Still, last year, video represented less than 1% of scheduled visits throughout the Kaiser network; telephone represented about 16%. When the pandemic hit, Kaiser’s volume shifted dramatically: In April, 74% of its visits were by telephone and 7% via video. By comparison, 44% of all Medicare fee-for-service visits that month were via telehealth, according to a federal study.

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As restrictions have lifted, in-person visits at Kaiser rebounded to 44% of the total in mid-July while telephone receded to 42% but video continued to climb, to 14%.

Even after the pandemic passes, “We think telehealth will continue to play a huge role in how we provide care,” Mr. Southam said. “People have become much more used to using a digital portal to get services, decide what they need and really help themselves get to the right care.”

An on-call doctor responding to a 2 a.m. telephone call can access the same records as the patient’s regular physician and instantly order lab or radiology tests or prescriptions. A patient can show his primary physician a mole using his smartphone, who can then schedule a follow up with a dermatologist, if necessary. For routine monitoring, patients can take their own temperature, blood pressure, glucose and oxygen levels with instruments provided by Kaiser or a smartphone app.

Kaiser found 85% of patients completed cardiac rehabilitation with remote monitoring compared with 50% when they have to travel to in-person checkups.

Telehealth could reduce capital outlays in waiting rooms, examining rooms and parking lots, saving time and money for both patients and providers. Mr. Southam said, “The nuts and bolts of telehealth come to full life when you think, ‘How can I rethink my underlying consumer interactions when I’m not depending on two human beings in the same physical space?”

Robots Don’t Get Sick

The ‘cobots’ that work alongside shop-floor workers at the Stanley Black & Decker plant in Fort Mill, S.C., can stack boxes of finished power tools coming off the assembly line. A mobile robot then delivers the pallets to nearby distribution centers, replacing forklift operators.

Photo: Clark Hodgin for The Wall Street Journal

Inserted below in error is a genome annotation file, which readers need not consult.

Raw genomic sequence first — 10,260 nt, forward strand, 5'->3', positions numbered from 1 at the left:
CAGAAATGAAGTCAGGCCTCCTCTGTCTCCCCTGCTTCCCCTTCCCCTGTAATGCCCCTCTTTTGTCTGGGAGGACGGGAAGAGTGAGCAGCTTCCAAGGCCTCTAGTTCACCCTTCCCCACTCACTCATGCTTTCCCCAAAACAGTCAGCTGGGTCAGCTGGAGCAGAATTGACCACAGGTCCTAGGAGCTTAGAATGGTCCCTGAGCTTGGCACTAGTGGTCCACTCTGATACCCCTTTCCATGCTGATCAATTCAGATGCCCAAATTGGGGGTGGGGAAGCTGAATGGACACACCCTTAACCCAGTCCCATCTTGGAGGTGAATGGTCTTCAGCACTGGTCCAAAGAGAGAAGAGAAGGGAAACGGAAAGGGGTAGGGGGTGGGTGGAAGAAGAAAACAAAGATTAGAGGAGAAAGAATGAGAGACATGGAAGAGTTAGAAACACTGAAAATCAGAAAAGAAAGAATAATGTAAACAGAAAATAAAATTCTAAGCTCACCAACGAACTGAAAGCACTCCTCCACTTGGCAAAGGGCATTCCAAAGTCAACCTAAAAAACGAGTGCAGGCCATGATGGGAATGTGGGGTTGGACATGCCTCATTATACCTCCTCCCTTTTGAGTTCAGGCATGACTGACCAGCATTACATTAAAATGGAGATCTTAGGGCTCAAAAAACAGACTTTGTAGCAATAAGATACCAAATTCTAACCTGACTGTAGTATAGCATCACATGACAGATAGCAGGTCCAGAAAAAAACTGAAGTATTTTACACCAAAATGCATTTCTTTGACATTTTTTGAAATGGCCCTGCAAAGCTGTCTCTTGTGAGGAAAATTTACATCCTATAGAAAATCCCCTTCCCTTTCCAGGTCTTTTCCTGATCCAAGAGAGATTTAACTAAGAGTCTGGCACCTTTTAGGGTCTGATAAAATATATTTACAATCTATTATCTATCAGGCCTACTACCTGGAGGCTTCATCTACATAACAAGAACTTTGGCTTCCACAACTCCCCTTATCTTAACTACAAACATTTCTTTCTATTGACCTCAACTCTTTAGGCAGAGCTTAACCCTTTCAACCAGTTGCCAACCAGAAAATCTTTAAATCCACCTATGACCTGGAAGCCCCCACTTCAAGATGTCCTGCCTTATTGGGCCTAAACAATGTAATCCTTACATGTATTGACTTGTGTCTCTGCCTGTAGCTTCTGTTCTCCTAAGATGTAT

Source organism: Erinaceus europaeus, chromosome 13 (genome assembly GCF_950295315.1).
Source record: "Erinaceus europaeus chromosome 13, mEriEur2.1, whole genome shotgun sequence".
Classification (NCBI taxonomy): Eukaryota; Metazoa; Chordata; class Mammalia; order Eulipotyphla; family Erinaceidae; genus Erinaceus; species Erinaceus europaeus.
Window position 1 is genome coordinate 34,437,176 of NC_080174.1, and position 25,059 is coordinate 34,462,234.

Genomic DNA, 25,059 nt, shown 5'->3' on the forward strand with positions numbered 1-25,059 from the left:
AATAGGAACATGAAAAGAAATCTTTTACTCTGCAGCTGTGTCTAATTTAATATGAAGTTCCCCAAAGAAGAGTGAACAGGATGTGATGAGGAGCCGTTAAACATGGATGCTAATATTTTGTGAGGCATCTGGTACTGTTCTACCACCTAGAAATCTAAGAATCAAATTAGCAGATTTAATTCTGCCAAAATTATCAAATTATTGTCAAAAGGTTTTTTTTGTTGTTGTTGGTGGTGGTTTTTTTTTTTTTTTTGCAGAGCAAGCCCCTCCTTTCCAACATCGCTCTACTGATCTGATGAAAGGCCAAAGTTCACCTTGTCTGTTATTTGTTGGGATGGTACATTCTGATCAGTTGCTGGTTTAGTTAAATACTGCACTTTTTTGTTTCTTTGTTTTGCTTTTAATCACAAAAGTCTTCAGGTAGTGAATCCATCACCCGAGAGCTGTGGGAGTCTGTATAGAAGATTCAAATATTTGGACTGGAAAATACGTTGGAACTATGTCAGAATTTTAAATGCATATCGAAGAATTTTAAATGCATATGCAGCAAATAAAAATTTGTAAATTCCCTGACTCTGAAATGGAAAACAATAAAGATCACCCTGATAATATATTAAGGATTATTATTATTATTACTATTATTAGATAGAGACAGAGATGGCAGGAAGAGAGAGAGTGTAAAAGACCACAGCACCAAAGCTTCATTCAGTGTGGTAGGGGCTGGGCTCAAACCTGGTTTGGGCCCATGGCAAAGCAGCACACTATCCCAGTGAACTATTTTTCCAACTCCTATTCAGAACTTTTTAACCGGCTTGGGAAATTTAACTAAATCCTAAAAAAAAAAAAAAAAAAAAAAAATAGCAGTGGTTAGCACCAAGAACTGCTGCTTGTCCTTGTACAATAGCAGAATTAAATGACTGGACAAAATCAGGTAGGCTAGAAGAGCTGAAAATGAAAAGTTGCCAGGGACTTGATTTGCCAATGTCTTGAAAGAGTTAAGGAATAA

Robotics and artificial intelligence were already performing a growing range of tasks more cheaply and reliably than humans. With the pandemic, they demonstrated another advantage: They don’t spread the virus.

One company that learned this lesson was Stanley Black & Decker Inc., SWK -0.25% which invested heavily in systems of autonomous robots in the months before the pandemic. Also known as cobots—because they operate alongside shop-floor workers—each system includes a robot equipped with 3-D sensors and designed to stack boxes of finished power tools coming off the assembly line. A mobile robot then delivers the pallets to nearby distribution centers, replacing forklift operators.

By chance, multiple systems were slated to roll out in mid-March at the company’s 345,000-square-foot plant in Fort Mill, S.C., said Sudhi Bangalore, the company’s global vice president overseeing technology innovation. The plant makes drills, saws and wrenches for the North American market, under the Craftsman, DeWalt and Mac Tools brands. Though most of the company’s 48 U.S. plants use some automation, less than a dozen have cobots—and none at the scale of the South Carolina plant, Mr. Bangalore said.

The original goal was to cut costs and boost output to better compete with a rising number of tool manufacturers in Mexico, he said. But the pandemic highlighted another benefit. Many manufacturers had to shut down factories and reorganize to space out workers. For Stanley, the robotic systems, made by Rockwell Automation Corp. for a total of $1.5 million, kept the South Carolina plant from shutting down at the height of the outbreak.

Before the pandemic Stanley Black & Decker Inc. installed autonomous robots known as cobots to operate alongside shop-floor workers at a plant in Fort Mill, S.C., that makes drills, saws and wrenches for the North American market. Here employees stretch before starting work at the plant.

Photo: Clark Hodgin for The Wall Street Journal

That allowed this 345,000-square-foot facility to stay open during the height of the coronavirus outbreak while other manufacturers shut down.